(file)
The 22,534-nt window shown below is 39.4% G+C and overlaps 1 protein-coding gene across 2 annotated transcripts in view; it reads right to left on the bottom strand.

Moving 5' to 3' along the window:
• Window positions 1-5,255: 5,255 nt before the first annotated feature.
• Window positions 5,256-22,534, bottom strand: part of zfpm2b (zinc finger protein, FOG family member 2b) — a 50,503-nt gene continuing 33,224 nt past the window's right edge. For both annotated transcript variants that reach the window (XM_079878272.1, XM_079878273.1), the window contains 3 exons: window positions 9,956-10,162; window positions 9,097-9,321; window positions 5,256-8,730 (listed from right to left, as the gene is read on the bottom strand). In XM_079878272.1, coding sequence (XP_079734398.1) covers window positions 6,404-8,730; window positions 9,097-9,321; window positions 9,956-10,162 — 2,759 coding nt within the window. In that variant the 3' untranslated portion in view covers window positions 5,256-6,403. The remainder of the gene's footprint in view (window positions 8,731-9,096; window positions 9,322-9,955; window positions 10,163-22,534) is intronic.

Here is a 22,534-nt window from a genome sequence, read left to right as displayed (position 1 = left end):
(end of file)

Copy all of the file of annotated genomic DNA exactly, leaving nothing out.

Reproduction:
The 22,534-nt window shown below is 39.4% G+C and overlaps 1 protein-coding gene across 2 annotated transcripts in view; it reads right to left on the bottom strand.

Moving 5' to 3' along the window:
• Window positions 1-5,255: 5,255 nt before the first annotated feature.
• Window positions 5,256-22,534, bottom strand: part of zfpm2b (zinc finger protein, FOG family member 2b) — a 50,503-nt gene continuing 33,224 nt past the window's right edge. For both annotated transcript variants that reach the window (XM_079878272.1, XM_079878273.1), the window contains 3 exons: window positions 9,956-10,162; window positions 9,097-9,321; window positions 5,256-8,730 (listed from right to left, as the gene is read on the bottom strand). In XM_079878272.1, coding sequence (XP_079734398.1) covers window positions 6,404-8,730; window positions 9,097-9,321; window positions 9,956-10,162 — 2,759 coding nt within the window. In that variant the 3' untranslated portion in view covers window positions 5,256-6,403. The remainder of the gene's footprint in view (window positions 8,731-9,096; window positions 9,322-9,955; window positions 10,163-22,534) is intronic.

Here is a 22,534-nt window from a genome sequence, read left to right as displayed (position 1 = left end):